In all fairness, RSD has been a Wimshurst machine of joy and complaints. There’s the quality of the artifacts versus the prices of said items. Then there’s the war between the genuine record enthusiasts and the auction-site “flippers” reselling titles for up to six times over full retail. Let’s not forget the entitlement issues of people who are weekly supporters of their fave record emporiums who get shut out because they don’t want to wait six hours in a line waiting for the store to open. (RSD forbids stores to hold items or allow for multiple copy sales of one title.) The highly regarded label the Numero Group bowed out of RSD this year in a public post while still acknowledging benefitting from the event in the past. These attitudes aren’t exclusive to any one player in this game. As far as community, there is something to be said about the camaraderie (however fleeting) between strangers discussing music, the cold weather and their need to be warmed by coffee.
Deathwish’s Bannon understands the disconnect between the intent of RSD and how it plays out in the real world. “In theory, [RSD] brings attention to music in a very general way. I wish that was there all the time. It’s weird: [RSD is] kind of like its own construct now, like a brand and a label onto itself. Like, we have ‘the official list of RSD releases.’ Well, every fucking record that is out is valid. [RSD] can be construed as exploitative of the medium. I’d rather see Artist And Musician Appreciation Day.
“There’s already a subculture in place,” he continues. “You can’t have the idea and then attach the narrative to it. If you’re making 5,000 copies of a record that has an audience of 10,000 and you’re putting them strategically into certain stores in major cities, those records are going to get sucked up—usually not by the people waiting in line to get them—and they end up on eBay. That’s benefitting eBay and Discogs percentages in terms of actual sales—because the bands aren’t getting any more [money] from it.”
“We love Record Store Day,” Schaefer says. “We know the people who run it, and they’re doing it for all the right reasons. I think the challenge of RSD is wrangling all the labels. The success or failure of RSD relies on the quality of the product being offered. If the labels are super-bought-in and you can get a lot of the great indie labels to press great stuff, it will continue to be successful. But some labels use RSD as a reason to do a 30th repress of something that never should’ve been pressed in the first place. That’s a liability. It’s very challenging, but we’re cheering them on.”
“I think much of the mania surrounding RSD is subsiding,” Blackwell says. “Third Man almost exists way outside of that. On one end, it seems to be the busiest day of the year for most independent record shops. Do I agree with everything that’s released on limited-edition colored vinyl for the occasion? No. But I don’t agree with most of what’s released in archival reissue format. [Laughs.] It’s not that different from any other day of the week for me!”
What’s interesting is that while he bemoans the major labels’ insistence of reissuing records nobody really needs (here’s looking at you, Top Gun soundtrack), Blackwell says that a lot of critics aren’t really aware about the real-world demands of used record stores, which he credits to streaming. “Great music is trumping everything. A friend of mine who runs a used record store came up to me and asked if I had any lines on your standard classic rock bin items. ‘I used to have 30 copies of Springsteen’s Born In The USA in backstock built up over time, and now I can’t keep it in the racks longer than a week.’ There are classic titles that you and I know that have been around forever. That’s not reality anymore: Those are all gone. There are more people interested than ever, and there are more people looking than ever. Every college freshman—after they’ve been given their first joint and first pair of Converse All Stars—gets told to buy vinyl copies of Bob Marley’s Legend and the Beatles’ Abbey Road. If the used record stores can’t keep Fleetwood Mac’s Rumours in stock, that’s why [the label] keeps pressing it. That title used to be a dollar, maybe five. There’s a whole new generation vacuuming this stuff up.”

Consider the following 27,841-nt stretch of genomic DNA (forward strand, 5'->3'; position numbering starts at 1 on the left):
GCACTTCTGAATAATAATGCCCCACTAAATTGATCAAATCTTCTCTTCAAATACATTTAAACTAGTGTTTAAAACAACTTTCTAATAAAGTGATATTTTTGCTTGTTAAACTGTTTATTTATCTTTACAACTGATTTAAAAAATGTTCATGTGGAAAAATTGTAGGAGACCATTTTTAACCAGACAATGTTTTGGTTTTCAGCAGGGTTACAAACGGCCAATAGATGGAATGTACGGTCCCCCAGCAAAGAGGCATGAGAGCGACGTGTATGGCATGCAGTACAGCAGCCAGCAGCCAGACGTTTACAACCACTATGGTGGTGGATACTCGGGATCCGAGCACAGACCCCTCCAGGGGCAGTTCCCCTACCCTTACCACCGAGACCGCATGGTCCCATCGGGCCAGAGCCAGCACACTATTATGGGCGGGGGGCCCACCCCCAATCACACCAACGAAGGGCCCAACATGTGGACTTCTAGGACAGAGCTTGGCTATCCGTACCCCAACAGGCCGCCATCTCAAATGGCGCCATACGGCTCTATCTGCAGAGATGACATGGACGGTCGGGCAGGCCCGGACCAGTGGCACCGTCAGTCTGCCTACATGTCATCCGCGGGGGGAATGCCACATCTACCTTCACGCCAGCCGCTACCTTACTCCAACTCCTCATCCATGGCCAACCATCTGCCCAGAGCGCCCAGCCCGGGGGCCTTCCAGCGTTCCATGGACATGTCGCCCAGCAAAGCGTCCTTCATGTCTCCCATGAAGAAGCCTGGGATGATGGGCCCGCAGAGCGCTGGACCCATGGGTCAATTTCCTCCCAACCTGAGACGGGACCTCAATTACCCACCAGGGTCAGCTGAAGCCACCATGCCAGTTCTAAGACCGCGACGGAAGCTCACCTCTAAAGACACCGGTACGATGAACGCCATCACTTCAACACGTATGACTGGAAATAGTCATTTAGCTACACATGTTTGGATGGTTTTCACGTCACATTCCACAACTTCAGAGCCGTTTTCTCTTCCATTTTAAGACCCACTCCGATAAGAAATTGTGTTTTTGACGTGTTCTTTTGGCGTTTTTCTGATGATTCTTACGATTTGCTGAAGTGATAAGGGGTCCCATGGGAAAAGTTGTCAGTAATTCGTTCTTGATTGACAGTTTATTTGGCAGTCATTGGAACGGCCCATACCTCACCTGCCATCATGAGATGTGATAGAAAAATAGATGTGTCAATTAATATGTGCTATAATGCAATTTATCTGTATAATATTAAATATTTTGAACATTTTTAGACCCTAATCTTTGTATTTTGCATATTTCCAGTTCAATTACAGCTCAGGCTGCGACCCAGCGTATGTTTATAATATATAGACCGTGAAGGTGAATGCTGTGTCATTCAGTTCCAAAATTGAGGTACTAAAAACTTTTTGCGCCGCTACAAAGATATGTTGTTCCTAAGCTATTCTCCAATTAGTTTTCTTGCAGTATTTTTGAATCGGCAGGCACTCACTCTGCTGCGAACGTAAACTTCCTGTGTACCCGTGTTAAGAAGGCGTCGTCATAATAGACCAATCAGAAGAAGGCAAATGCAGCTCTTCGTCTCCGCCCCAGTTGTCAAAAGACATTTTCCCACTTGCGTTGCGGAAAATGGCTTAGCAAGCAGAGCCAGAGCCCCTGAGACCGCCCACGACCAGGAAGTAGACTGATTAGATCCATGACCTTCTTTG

The nature of high-spirited, passionate debates in music—from the purportedly “superior” formats, the pros and cons of RSD and the validity of a title’s mere existence (the elbows-in-eye-sockets digi-brawling and existential pricing crises on message boards such as Steve Hoffman Music Forums and Waxidermy)—gives music that sense of importance and vibrance that feels seemingly lost in today’s what-else-do-you-got, swipe-left culture. In the past, this writer has often described his collection to friends and acquaintances as “my life as illustrated by other people’s art,” long before hive mind hashtags (you know, #FourNounsThatDefineYou). Admittedly, that mindset can be quite dangerous, as exemplified by the 2000 documentary Vinyl where people can get completely lost in their obsession. Still, there’s one big reason why having a room surrounded by shelves of records feels more satisfying than a hard drive encrusted with band stickers.
“Record Store Day celebrates vinyl the way the 4th of July celebrates America,” Rhino’s Pinkus says. “But we’re releasing vinyl full clip, week in, week out. We are 100 percent committed to the format. As long as the fans want it, we will make sure we keep giving it to them.”
“The stores are just a giant cog,” reminds Deathwish’s Bannon. “But they’re not the only game in town. It’s all about music and art—the real things that should be celebrated.” alt
Record Store Day is Saturday, April 21. For a list of participating stores and offered titles, head over to recordstoreday.com.